Overall in 2005, Lima had a 5-16 record in his second and last season with the Royals. It’s almost hard to believe to have a terrible season twice after being in the playoffs in the previous season (1999 w/Houston & 2004 w/Los Angeles Dodgers).

12 2006: Joel Pineiro (Seattle Mariners)

via boydwonder.wordpress.com

Pineiro’s 2006 season was the last for him at Seattle before going to Boston in 2007. In his seventh and last season at Seattle, he went 8-13 in 25 starts with a complete game, but he had an MLB-worst 6.36 ERA. The Mariners also finished last in the American League West Division with a 78-84 record 15 games behind first place Oakland Athletics.

In 2006, Pineiro also gave up 209 hits, 23 home runs, and only had 87 strikeouts. The 87 strikeouts were the worst in his career with a minimum 21 starts. The 6.36 ERA was also the worst in a season during his 12-year career. Overall, Pineiro finished his career with 104 wins and 93 losses with a 4.41 ERA and 1,058 strikeouts.

11 2007: Scott Olsen (Florida Marlins)

via zimbio.com

Olsen had a short six-year career, but it wasn’t that good in the 2007 season, as he went 10-15 in 33 starts, with a MLB-worst 5.81 ERA with the Florida Marlins. He gave up 29 home runs in 2007, which was only one shy of his career-worst 30 home runs the following season. He also gave a career-worst 226 hits, 114 earned runs, and 85 walks in 2007. He did, however, throw 133 strikeouts, which was the second most of his career only behind 166 in 2006. His WAR was the worst of his career as well at -1.8 along with a career-worst 1.76 WHIP.

Overall, he finished his career in 2010 with 37-49 record with 528 strikeouts and a 4,85 ERA. Perhaps he would’ve been better at Detroit considering he’s from Kalamazoo, Michigan, which is just 140 miles from the Motor City.

10 2008: Nate Robertson (Detroit Tigers)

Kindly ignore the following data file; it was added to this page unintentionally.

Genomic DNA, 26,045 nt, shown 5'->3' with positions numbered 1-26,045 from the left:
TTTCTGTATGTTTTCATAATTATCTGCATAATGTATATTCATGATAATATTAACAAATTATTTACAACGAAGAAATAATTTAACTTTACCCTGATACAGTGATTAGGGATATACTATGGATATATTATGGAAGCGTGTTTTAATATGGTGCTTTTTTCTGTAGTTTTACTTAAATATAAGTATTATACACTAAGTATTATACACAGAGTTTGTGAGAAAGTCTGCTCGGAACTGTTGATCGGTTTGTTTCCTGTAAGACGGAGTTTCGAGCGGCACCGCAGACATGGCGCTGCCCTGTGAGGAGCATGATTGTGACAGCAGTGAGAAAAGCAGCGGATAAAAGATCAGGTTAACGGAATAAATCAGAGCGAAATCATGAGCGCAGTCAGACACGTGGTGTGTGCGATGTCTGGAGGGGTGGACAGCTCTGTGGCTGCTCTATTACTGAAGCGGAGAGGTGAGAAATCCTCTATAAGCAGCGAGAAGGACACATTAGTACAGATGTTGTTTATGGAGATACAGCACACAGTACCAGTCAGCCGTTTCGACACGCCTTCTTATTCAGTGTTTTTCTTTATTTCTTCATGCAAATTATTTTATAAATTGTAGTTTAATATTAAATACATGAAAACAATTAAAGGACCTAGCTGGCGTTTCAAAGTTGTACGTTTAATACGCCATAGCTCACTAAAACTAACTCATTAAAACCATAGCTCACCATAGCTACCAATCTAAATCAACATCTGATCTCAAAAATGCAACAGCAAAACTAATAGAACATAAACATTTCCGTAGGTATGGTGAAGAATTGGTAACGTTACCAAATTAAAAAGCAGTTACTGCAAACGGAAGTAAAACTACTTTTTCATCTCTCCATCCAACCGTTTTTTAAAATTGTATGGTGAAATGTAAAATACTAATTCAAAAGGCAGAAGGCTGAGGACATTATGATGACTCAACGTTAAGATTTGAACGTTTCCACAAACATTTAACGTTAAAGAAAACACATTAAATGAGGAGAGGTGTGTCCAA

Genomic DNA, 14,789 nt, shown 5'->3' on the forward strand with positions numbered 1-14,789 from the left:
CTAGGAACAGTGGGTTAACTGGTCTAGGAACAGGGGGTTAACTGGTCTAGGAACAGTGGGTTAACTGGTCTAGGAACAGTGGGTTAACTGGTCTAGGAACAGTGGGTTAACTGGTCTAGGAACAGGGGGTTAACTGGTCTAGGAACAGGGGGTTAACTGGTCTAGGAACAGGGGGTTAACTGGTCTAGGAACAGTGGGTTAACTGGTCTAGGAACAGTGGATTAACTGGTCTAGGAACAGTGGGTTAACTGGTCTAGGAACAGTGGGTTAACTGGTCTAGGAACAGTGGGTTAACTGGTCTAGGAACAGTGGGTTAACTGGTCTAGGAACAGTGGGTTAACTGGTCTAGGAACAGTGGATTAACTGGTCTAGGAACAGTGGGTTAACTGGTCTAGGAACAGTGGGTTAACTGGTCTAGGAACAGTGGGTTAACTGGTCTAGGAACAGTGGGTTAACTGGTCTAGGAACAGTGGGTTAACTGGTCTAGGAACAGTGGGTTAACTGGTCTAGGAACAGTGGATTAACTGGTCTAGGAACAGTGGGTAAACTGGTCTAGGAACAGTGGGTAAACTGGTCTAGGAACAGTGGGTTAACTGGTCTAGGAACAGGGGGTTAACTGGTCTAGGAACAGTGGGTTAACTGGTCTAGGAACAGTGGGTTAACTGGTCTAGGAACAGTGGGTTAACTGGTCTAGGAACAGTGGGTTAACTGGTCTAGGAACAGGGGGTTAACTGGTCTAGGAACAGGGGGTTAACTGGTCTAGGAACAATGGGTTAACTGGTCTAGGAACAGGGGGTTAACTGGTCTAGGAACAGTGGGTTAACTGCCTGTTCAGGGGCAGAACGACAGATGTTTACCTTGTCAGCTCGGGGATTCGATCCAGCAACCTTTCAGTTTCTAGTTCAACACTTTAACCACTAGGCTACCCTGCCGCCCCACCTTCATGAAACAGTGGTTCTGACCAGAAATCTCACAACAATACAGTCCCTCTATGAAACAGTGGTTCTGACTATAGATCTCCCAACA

via zimbio.com

The 2008 season was the second to last season that Robertson spent with the Tigers. Robertson did start showing signs of an impending retirement in 2008 after suffering a 6.35 ERA, which was the worst in the major leagues that year. He also gave up 119 earned runs, 218 hits, and had a war of -1.1, all of which were the worst of his career. He eventually lost his starting role in 2009 when he only had six starts in his final season with the Tigers before playing only one inning in two games with the Philadelphia Phillies in 2010.

The nine-year veteran finished his career with a 5.01 ERA, 57-77 career record, and 775 strikeouts. He played for the Tigers, Phillies, and started and ended his career with the Florida Marlins, only making the playoffs once with the 2006 Tigers.

9 2009: Livan Hernandez (Washington Nationals/New York Mets)

via nydailynews.com

Hernandez was in the major leagues for 17 long years and he has been with 10 different teams, including the Marlins, Giants, Nationals, Montreal Expos, Arizona Diamondbacks, Minnesota Twins, Rockies, Mets, Milwaukee Brewers, and Braves.

In 2009, Hernandez played only eight games with the Nationals before being traded to the New York Mets where he started 23 games. Altogether, he finished the 2009 season with a 5.44 ERA, which was the worst out of all major league starting pitchers that year. He finished the year 9-12 with seven wins at New York. His numbers weren’t career-worsts despite giving up 111 earned runs, but his numbers weren’t good enough to get the 70-92 Mets to the playoffs finishing the season 23 games behind the National League champion Phillies.